Scientists' eyes have been glued to the Arctic this past week, as a summer cyclone has been tearing through the sea ice at the north pole.
Ice melting at the North Pole during the summer months isn't exactly a rare occurrence, but what's remarkable is the speed and extend of the recent loss, and what this could mean for the trend that scientists have been seeing in the past decade.
Sea ice in the Arctic goes through a cycle, usually reaching its maximum extent sometime in March and reaching its minimum extend sometime in September. Over the past few decades, scientists have been observing an alarming trend, where the extent of the ice in the Arctic, both the maximum and the minimum, is getting smaller. Last year was particularly disturbing, as it reached a minimum extent in September of 3.413 million square kilometres, which set a record low that blew away any other year we've seen so far.
In fact, going back 30 years, between 1981 and 2010 (which is how the National Snow and Ice Data Center set the newest 'average extent' they're using), 13 of the first 15 years of that period were all above the average, and 10 of the last 15 years of the period were below the average. So, the downward trend is clear.
Since 2010, the two years after that have followed the same trend, pushing things even lower, as this video compiled from data gathered by the European Space Agency's Cryosat satellite shows:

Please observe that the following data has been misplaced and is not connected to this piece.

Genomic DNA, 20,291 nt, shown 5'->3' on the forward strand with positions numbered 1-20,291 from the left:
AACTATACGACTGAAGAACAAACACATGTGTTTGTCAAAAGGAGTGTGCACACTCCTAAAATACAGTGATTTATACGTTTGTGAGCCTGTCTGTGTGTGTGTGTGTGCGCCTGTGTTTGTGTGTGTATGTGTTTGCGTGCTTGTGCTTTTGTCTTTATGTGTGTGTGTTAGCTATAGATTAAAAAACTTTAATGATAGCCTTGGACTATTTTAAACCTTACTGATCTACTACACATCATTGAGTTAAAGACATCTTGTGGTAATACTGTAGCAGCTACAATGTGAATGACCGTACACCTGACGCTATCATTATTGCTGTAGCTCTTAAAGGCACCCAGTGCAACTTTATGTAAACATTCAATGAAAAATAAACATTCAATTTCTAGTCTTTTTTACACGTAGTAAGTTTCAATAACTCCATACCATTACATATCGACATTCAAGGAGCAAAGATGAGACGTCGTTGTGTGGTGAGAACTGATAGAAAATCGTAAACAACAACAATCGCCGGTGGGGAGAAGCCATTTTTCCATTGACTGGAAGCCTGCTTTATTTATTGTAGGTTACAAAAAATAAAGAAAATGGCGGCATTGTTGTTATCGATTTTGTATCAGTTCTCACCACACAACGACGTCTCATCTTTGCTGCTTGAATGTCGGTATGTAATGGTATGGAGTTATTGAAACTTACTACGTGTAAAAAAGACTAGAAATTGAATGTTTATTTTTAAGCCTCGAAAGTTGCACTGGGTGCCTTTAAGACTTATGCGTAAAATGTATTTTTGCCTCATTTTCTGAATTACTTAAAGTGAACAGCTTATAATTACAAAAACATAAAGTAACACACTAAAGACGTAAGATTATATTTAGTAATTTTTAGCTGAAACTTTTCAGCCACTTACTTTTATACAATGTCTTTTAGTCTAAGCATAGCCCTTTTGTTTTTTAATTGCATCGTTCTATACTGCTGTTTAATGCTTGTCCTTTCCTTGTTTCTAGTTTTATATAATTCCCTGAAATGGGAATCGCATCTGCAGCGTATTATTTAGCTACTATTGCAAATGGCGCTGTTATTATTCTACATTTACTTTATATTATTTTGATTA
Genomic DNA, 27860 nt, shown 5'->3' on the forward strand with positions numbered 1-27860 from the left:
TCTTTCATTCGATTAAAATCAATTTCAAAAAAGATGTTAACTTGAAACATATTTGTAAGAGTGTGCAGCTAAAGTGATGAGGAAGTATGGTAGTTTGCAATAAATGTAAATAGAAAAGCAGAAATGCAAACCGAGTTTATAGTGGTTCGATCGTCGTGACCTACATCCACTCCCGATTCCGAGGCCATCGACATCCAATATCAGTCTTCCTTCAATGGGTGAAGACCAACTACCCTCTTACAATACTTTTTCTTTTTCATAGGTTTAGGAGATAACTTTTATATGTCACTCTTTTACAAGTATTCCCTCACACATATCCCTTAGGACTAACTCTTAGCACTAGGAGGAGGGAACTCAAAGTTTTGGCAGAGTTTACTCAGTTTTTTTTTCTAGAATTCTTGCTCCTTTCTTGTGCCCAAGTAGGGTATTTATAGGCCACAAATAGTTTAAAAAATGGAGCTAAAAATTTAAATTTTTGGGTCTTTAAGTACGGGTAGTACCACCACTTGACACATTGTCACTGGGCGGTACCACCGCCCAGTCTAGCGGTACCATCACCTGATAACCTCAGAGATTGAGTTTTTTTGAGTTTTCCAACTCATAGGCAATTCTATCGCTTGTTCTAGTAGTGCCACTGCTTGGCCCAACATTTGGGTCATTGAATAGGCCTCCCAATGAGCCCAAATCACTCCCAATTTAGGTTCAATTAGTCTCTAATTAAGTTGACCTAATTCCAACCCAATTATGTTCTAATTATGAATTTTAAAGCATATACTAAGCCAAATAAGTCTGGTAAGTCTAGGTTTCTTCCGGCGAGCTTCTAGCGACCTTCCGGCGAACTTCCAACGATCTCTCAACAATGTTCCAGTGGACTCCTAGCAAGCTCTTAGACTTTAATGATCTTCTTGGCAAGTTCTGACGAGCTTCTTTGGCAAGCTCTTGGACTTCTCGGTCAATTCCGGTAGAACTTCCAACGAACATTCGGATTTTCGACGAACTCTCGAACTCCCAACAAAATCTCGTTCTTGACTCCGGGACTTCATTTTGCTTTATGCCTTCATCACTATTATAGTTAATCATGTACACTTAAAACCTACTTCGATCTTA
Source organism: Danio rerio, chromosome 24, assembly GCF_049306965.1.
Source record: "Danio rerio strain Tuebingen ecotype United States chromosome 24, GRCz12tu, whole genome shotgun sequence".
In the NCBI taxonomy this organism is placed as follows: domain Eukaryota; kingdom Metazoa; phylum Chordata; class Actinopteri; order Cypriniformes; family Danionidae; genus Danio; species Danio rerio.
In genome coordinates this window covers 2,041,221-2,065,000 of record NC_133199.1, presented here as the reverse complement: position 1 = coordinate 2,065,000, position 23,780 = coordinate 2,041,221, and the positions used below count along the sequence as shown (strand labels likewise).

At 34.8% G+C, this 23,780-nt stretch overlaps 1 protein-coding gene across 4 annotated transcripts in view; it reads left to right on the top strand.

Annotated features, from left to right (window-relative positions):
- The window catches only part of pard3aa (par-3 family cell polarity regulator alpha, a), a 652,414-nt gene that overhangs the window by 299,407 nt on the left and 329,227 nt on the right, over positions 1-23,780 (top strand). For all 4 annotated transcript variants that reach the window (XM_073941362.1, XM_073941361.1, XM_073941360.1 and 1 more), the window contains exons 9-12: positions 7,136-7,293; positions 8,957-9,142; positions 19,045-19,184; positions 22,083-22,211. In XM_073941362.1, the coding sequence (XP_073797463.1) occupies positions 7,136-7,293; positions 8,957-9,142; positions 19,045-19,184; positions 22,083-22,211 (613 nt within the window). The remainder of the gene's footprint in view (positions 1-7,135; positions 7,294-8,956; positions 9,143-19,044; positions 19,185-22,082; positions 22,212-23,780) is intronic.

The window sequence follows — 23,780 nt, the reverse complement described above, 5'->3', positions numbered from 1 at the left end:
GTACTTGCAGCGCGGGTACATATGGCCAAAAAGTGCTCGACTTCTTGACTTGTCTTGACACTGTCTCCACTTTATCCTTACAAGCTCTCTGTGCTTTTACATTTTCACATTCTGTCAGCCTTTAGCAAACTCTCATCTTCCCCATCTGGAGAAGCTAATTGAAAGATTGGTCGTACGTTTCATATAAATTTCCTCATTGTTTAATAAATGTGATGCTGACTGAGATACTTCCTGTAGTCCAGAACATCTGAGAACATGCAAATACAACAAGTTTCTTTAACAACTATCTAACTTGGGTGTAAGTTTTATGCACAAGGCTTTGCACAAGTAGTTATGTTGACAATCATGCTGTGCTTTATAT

Currently, we seem to be tracking along with what the ice extent looked like in 2009, but even though that year saw only the sixth-lowest extent (5.129 million square kilometres), there's a big difference between 2009 and this year, and it has to do with how old and thick the ice is.
Because of the extreme amount of ice that melted last year (and indeed has been melting in the years before), any ice that 'recovered' over this past winter is young and extremely thin. The older ice is, the thicker and more resistant it is to melting, but young ice melts very quickly. Arctic Sea ice has been getting so thin in recent years, that scientists have had to come up with new terminology for it.
"We have a whole new class of sea ice in the Arctic, which we're calling 'decayed ice,"' said David Barber, an Arctic scientist at the University of Manitoba, who is one of Canada's top experts on sea ice, according to CTV News. "We started seeing it in 2009. It's extremely weak."
With this current cyclone still centred to the west of Ellesmere Island, the loss of sea ice from just this storm could be significant. Last year, there was a summer cyclone in August that caused a similar rapid loss of sea ice in the Arctic:
[ More Geekquinox: ‘Shocking’ video of heavy snowfall in Philippines is a fake ]
The ice that was there during the melt in 2009, and even the ice that was there last year, had a bit of an advantage, though, being slightly thicker. This year is very different, though, and this storm and ones to come after will decide if we set a new record low for sea ice this year.
"The effects of [this storm] are nowhere near what we saw last August," said Matthew Asplin, a sea-ice climatologist with the University of Manitoba, according to CTV News. "But because the ice is thinner and it's already been pre-conditioned, and because there's less volume, it's much more vulnerable to impacts from this sort of thing."
"This year has been very stormy," Asplin added. "The month of August is definitely one to watch in the Arctic."
Geek out with the latest in science and weather.
Follow @ygeekquinox on Twitter!